"In France I happened to see a book with a title that intrigued me, One People, One Planet, by Andre Brugiroux," he continued. "I bought it and discovered the Bahá'í Faith, with its doctrine of a progressive revelation by prophets who are God's messengers, the hope of one religion for a united human race. I had found what I was seeking."

The authors of Gardeners of God, Mrs. Gouvion and Mr. Jouvion, a mother and son team, are both experienced journalists and researchers. Mrs. Gouvion worked for thirteen years on the French weekly L'Express, and for fifteen years was editor-in-chief of the magazine Marie- Claire. She is the author of several books including Les Enfants Problemes, La Symbolique des Rues et les Cites, and Le Voix des Nouveaux Paysans, and is currently editor of the travel magazine, Partance. Mr. Jouvion is a professional researcher, freelance reporter and film producer who worked for several years with the Cite des Sciences de la Villette in Paris. He has produced a number of award winning documentary films.

Originally published in French in 1989, Gardeners of God has been translated and this year was published in English by Oneworld Publications Ltd., of Oxford, U.K. The book opens with a straightforward narrative of the authors' initial contacts at the World Centre and then delves into the 150 year history of the Bahá'í Faith, beginning with its turbulent birth in Iran.

The third and fourth chapters are devoted entirely to interviews with individual Bahá'ís, who discuss their personal process of discovery and adjustment to a lifestyle wherein Bahá'í principles are applied to daily life.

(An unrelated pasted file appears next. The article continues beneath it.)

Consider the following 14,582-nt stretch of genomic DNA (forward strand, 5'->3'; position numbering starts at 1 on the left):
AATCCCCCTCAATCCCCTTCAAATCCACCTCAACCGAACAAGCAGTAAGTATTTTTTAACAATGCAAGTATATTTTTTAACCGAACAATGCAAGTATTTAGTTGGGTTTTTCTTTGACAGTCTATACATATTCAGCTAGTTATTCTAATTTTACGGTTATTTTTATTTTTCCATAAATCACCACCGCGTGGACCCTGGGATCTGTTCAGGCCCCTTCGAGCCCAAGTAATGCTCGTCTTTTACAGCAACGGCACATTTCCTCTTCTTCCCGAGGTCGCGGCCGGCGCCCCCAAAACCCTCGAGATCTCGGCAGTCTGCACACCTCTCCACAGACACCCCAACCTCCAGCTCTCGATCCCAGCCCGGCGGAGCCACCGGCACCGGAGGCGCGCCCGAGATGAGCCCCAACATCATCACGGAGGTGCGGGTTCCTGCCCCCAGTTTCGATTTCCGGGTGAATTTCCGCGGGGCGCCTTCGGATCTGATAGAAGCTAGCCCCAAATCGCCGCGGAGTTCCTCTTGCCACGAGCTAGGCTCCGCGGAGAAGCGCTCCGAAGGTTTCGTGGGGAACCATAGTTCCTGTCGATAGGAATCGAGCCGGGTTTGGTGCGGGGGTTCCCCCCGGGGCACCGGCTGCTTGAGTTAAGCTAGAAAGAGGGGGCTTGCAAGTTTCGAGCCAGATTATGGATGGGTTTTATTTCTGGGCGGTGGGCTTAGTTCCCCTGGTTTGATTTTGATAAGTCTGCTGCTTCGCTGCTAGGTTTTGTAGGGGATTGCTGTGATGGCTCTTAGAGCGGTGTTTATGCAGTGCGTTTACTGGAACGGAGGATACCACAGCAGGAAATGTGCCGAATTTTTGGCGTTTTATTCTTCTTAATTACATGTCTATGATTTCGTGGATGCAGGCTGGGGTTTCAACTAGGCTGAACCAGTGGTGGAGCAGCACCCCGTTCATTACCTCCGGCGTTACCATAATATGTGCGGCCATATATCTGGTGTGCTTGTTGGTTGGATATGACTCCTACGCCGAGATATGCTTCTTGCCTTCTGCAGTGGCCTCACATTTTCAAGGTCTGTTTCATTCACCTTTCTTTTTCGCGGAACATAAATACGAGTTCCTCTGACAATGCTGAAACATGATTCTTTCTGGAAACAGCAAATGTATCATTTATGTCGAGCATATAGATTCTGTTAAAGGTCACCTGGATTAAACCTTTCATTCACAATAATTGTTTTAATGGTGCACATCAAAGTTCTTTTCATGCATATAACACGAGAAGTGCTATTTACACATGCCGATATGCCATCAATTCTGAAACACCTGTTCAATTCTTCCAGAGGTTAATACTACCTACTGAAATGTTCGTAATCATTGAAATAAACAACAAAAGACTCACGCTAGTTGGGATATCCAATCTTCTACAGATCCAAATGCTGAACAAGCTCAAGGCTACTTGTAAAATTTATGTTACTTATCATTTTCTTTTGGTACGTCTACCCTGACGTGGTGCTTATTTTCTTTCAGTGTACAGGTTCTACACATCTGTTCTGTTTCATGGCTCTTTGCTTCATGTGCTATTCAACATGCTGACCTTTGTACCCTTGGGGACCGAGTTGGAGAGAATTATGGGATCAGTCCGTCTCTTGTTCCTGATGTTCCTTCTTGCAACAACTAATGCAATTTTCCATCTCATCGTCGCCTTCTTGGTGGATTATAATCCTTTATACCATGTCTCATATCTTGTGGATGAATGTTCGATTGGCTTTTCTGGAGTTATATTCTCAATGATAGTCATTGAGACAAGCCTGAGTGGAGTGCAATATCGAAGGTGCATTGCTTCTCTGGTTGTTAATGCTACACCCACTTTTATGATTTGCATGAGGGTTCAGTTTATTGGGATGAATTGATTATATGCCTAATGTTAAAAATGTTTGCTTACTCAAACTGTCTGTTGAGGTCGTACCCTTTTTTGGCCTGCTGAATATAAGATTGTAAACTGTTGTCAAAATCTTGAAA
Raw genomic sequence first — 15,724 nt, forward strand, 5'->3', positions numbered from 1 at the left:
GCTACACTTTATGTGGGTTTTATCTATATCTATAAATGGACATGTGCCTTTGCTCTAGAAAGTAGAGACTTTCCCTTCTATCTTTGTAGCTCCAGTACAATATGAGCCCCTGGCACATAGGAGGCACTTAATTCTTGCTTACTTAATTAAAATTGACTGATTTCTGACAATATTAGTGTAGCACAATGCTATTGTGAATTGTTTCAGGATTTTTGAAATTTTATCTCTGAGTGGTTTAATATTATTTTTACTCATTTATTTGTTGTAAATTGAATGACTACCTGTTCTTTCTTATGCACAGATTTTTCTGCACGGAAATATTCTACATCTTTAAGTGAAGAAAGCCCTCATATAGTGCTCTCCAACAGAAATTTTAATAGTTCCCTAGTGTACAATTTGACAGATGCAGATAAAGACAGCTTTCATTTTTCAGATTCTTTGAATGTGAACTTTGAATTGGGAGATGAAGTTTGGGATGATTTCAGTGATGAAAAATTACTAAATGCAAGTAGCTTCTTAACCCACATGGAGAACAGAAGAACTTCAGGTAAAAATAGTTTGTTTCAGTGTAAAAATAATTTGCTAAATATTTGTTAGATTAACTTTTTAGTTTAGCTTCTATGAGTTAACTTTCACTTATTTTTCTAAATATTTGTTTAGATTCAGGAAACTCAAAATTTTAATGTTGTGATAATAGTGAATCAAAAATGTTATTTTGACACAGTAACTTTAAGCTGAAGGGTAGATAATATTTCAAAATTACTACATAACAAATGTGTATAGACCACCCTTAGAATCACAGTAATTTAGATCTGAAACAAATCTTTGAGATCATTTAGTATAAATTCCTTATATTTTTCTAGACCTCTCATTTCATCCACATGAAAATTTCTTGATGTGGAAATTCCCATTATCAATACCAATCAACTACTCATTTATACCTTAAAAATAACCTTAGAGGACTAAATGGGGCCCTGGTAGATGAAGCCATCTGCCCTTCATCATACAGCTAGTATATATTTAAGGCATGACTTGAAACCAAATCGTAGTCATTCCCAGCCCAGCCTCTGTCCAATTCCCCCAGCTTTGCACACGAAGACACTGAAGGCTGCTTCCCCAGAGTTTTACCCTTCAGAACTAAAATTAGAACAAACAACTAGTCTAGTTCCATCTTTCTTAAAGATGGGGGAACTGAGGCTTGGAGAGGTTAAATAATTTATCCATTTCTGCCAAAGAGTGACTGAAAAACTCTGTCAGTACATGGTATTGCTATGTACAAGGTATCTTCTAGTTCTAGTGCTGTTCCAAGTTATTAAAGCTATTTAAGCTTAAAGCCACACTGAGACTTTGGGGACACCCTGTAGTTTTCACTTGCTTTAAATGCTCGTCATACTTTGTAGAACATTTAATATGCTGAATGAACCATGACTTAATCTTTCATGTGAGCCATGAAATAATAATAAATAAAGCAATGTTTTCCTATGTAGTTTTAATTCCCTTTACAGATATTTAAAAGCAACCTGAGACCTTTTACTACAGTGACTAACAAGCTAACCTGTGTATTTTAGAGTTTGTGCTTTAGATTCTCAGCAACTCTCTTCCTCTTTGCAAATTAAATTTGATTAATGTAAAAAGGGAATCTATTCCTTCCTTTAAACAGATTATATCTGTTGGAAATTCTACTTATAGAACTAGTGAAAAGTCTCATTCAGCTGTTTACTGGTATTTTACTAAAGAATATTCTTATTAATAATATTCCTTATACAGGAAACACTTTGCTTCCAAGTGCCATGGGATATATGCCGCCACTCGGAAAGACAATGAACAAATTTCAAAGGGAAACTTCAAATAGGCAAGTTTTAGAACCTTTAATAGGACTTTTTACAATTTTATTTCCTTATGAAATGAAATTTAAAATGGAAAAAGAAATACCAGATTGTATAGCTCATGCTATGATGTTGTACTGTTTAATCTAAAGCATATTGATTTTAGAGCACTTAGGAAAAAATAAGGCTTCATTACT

Gaston Mattheus, who is responsible for restorations at the Bahá'í World Centre said he left the Catholic faith of his youth because of unhappiness with the "back-room politics." The Bahá'í Faith provided answers, he said, but he still found it difficult to accept all of its teachings.

"Some of the things they taught were difficult for me to accept," Mr. Mattheus said. "For example, the love of all mankind; I had suffered under the Nazis, and I hated Germans. Going to a Bahá'í conference in Germany was a test for me. Getting over my prejudice was a big step and it took me several years."

For others, however, the process of becoming a Bahá'í was easier. The authors asked Pierre Spierckel, a French bookbinder, if it was difficult to accept Bahá'í teachings. "Frankly, no, it wasn't," he replied. "The laws that God gives us are made to help us progress and be happy, like the rules a mother gives her child."